FOR IMMEDIATE RELEASE: June 20, 2013
MOVES FORWARD WITH WATER QUALITY PROTECTIONS FOR 18 ADDITIONAL ESTUARIES
~Florida ERC approves rigorous standards to now protect 91 percent of the state’s estuaries~
TALLAHASSEE– The Environmental Regulation Commission on Thursday unanimously approved numeric nutrient criteria for an additional 18 estuaries and 448 miles of open coastal waters, building on the extensive standards set beginning in late 2011. The action means the Florida Department of Environmental Protection has set rigorous nutrient criteria for more than 3,900 of the state’s estimated 4,290 coastal miles of estuaries, or 91 percent coverage.
The estuaries affected include Loxahatchee River, Lake Worth Lagoon, Halifax River, Guana River/Tolomato River/Matanzas River, Nassau River, Suwannee River, Waccasassa River, Withlacoochee River, and Springs Coast (Crystal River to Anclote River). The Department has developed criteria for total phosphorus, total nitrogen and chlorophyll A for individual segments in each of the estuaries.
This action follows the adoption of numeric nutrient criteria for Panhandle and South Florida estuaries late last year and the previous year, well before the U.S. Environmental Protection Agency's deadline for proposing the standards. Previous estuaries covered include Tampa Bay, Charlotte Harbor, Biscayne Bay, Indian River Lagoon, the Florida Keys, Pensacola Bay (including Escambia Bay), Choctawhatchee Bay, St. Andrew Bay and Apalachicola Bay.
Data collection and analysis continues for the remaining nine percent of the estuaries, mostly in the Big Bend area of the state.
“I am very proud of the dedicated scientists at the Department who worked long hours to derive criteria based on the best science available,” said Drew Bartlett, Director of the Department's Division of Environmental Assessment and Restoration. “What they have accomplished furthers Florida’s position as a national leader in the adoption of these important criteria. We are gratified by the ERC's action.”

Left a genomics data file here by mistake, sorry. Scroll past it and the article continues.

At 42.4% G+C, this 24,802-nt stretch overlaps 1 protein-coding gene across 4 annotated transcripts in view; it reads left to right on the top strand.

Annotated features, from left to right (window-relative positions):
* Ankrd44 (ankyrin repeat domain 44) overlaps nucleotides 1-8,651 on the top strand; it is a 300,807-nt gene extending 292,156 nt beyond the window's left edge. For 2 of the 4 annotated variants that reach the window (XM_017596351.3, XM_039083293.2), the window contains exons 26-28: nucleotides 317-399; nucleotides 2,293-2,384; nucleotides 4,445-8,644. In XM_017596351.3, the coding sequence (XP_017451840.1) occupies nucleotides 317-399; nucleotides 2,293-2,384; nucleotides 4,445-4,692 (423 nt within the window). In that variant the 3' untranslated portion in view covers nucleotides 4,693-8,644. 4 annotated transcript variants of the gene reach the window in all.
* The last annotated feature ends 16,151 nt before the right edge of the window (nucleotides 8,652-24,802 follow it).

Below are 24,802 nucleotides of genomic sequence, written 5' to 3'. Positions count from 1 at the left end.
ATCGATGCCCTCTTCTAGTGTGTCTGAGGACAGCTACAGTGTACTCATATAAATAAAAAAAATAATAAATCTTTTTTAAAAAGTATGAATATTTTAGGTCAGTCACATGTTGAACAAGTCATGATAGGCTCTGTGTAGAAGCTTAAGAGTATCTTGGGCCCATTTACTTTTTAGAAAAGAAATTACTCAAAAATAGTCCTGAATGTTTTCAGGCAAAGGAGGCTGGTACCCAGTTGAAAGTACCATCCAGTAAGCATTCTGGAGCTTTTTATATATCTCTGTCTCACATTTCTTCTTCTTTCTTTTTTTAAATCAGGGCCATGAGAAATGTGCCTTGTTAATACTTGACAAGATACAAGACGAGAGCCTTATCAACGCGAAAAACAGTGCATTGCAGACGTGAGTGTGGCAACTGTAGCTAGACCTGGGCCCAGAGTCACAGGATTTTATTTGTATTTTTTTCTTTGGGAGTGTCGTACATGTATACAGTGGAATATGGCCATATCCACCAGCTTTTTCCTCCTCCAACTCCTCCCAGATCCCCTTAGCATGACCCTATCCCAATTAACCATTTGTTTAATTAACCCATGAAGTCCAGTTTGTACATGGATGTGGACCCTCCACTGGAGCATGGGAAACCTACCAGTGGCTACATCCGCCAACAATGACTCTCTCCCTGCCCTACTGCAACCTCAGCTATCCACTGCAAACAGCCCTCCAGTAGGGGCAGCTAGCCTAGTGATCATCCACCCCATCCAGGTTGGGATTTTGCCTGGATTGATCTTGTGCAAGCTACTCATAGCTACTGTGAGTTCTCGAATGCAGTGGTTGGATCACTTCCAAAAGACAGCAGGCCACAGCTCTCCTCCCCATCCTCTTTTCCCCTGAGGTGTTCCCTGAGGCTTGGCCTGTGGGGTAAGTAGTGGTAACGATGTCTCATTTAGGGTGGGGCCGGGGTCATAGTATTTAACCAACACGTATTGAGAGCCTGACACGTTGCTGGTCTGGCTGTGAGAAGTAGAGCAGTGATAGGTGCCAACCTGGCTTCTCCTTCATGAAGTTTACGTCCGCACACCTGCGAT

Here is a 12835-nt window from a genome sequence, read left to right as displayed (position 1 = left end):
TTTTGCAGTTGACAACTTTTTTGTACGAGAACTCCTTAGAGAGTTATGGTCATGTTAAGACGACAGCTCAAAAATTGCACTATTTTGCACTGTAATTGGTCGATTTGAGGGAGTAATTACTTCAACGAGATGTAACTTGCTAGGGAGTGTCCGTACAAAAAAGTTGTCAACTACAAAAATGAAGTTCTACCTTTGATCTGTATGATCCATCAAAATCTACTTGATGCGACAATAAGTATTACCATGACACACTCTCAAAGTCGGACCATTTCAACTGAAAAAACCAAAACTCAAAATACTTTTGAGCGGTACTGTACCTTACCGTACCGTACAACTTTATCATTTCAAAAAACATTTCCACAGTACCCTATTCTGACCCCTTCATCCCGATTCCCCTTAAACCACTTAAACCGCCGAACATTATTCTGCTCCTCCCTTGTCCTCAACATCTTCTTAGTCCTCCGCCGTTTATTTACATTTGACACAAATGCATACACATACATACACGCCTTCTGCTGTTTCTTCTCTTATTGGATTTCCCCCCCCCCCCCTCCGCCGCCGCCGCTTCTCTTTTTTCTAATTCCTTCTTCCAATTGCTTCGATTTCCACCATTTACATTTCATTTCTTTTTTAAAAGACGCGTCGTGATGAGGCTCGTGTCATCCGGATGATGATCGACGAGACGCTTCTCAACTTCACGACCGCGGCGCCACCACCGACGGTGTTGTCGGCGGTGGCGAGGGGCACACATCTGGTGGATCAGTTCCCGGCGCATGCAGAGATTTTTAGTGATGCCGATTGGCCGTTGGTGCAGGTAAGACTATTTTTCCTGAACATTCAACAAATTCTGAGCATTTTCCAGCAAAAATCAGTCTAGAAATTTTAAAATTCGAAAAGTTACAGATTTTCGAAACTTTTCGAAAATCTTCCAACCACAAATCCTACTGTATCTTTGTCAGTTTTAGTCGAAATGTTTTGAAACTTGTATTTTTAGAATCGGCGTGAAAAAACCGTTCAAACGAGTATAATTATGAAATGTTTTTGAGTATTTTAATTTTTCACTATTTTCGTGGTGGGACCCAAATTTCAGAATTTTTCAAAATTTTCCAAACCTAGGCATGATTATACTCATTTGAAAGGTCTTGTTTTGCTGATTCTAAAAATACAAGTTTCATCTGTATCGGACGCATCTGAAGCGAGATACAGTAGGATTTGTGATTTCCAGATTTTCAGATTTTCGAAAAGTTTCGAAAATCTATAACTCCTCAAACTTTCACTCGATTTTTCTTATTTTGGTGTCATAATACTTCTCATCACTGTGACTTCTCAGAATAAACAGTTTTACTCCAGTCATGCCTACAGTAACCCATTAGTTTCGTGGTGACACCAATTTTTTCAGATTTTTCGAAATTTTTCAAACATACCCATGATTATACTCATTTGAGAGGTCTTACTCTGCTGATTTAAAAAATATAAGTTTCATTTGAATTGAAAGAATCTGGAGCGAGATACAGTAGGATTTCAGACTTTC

In March, the Department and the EPA reached agreement for the state to complete the path it started on, establishing comprehensive numeric nutrient criteria to protect Florida’s waterways from excessive levels of nitrogen and phosphorus. High levels of these pollutants promote algal blooms and are Florida’s most critical water quality challenge.
That agreement builds on momentum from November 2012, when EPA approved Florida’s numeric nutrient criteria for lakes, rivers, streams and springs, as well as estuaries from Clearwater Harbor to Biscayne Bay and the Florida Keys. State legislation passed this session and additional Department rulemaking is ongoing to finish the job of setting numeric nutrient criteria in Florida. The agreement will bring an end to dual federal and state rulemaking.
The legislation, recently signed into law by Governor Rick Scott, requires the Department to complete its nutrient criteria rulemaking for remaining estuaries and coastal waters by Dec. 1, 2014, and establishes interim nutrient standards for those remaining waters until then. The legislation further provides that state criteria will go into full effect when EPA withdraws all federal nutrient criteria rulemaking in Florida.
The Department has also adopted a clear implementation plan for nutrient criteria. Upon fulfillment of the agreement with EPA, coupled with EPA’s November 2012 approval of the Department’s previously adopted criteria, Florida will have state-established numeric nutrient standards for the vast majority of its waterways.
Florida taxpayers have invested millions of dollars to create the nation's most comprehensive rules controlling nutrients. These rules account for the diversity and complexity of Florida’s waters and afford local communities and private interests the tools essential to cleaning up and protecting rivers, lakes, estuaries, and springs. The Department is committed to working with affected stakeholders to finish the job.
For more information visit http://www.dep.state.fl.us/water/wqssp/nutrients.